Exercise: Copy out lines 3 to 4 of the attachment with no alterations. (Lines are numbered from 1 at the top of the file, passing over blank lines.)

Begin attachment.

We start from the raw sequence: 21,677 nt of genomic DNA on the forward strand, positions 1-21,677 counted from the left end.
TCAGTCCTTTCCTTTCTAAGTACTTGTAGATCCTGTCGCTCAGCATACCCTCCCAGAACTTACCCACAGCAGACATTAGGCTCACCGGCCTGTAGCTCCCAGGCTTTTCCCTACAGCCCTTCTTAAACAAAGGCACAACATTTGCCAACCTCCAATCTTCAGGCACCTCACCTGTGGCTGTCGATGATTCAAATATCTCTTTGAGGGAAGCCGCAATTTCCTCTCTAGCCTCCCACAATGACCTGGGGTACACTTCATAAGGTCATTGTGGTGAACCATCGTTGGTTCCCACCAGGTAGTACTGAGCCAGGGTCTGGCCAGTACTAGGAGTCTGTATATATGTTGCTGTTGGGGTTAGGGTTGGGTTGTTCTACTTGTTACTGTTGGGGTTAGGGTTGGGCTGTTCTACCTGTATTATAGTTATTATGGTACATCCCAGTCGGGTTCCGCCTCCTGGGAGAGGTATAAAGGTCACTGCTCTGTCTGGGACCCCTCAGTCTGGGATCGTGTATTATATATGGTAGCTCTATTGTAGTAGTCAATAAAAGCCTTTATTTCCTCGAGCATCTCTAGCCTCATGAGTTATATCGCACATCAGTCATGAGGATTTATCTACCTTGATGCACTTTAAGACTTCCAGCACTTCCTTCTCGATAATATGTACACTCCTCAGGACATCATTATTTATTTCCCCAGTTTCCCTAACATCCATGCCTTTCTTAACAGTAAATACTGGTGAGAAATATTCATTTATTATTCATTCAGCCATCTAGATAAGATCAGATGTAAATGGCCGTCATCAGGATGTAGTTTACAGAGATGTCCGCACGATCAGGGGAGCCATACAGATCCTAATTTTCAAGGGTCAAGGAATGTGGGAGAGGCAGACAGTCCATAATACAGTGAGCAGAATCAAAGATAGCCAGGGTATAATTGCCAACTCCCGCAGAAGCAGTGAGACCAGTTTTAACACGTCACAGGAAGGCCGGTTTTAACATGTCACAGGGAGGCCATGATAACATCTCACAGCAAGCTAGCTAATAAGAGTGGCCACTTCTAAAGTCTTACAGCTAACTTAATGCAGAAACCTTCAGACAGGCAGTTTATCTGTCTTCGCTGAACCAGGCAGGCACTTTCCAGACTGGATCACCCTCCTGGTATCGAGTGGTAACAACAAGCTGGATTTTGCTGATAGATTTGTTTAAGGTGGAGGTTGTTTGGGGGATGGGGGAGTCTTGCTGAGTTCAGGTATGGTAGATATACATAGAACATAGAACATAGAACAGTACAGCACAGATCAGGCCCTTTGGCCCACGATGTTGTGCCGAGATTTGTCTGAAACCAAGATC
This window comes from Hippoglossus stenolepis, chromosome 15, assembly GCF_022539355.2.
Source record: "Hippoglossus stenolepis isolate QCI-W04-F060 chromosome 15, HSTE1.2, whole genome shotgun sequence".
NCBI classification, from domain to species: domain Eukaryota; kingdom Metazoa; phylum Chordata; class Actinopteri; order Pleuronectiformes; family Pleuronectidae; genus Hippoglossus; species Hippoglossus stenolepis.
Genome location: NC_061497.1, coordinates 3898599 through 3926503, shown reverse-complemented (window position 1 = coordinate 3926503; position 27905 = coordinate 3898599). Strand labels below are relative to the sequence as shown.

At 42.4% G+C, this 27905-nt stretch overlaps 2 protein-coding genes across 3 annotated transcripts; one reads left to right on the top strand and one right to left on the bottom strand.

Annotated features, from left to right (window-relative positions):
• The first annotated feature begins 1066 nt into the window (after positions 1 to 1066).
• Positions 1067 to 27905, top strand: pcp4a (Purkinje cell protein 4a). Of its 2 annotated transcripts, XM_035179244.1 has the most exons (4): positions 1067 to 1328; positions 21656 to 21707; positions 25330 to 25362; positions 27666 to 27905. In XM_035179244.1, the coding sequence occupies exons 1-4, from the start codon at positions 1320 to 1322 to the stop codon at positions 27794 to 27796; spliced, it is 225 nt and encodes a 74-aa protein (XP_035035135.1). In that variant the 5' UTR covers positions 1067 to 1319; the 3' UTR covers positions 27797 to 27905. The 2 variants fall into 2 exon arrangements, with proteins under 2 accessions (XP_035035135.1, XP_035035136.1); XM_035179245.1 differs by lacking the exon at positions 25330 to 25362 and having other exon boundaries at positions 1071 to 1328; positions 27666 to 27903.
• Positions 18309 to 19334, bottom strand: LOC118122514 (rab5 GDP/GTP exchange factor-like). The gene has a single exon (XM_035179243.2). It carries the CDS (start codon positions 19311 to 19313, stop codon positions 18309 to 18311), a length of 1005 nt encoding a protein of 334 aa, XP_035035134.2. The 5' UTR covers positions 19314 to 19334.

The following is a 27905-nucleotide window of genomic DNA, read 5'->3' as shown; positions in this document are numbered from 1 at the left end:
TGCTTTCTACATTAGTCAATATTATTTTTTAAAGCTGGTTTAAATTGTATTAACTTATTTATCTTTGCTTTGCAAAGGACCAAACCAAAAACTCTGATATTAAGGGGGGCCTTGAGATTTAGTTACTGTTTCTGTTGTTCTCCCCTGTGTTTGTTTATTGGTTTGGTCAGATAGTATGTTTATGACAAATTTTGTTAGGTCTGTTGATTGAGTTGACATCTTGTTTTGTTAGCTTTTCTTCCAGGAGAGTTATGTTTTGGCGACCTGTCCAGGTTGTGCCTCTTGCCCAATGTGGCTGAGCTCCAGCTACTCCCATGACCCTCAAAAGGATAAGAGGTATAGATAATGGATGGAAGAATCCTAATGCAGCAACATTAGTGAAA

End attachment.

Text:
This window comes from Hippoglossus stenolepis, chromosome 15, assembly GCF_022539355.2.
Source record: "Hippoglossus stenolepis isolate QCI-W04-F060 chromosome 15, HSTE1.2, whole genome shotgun sequence".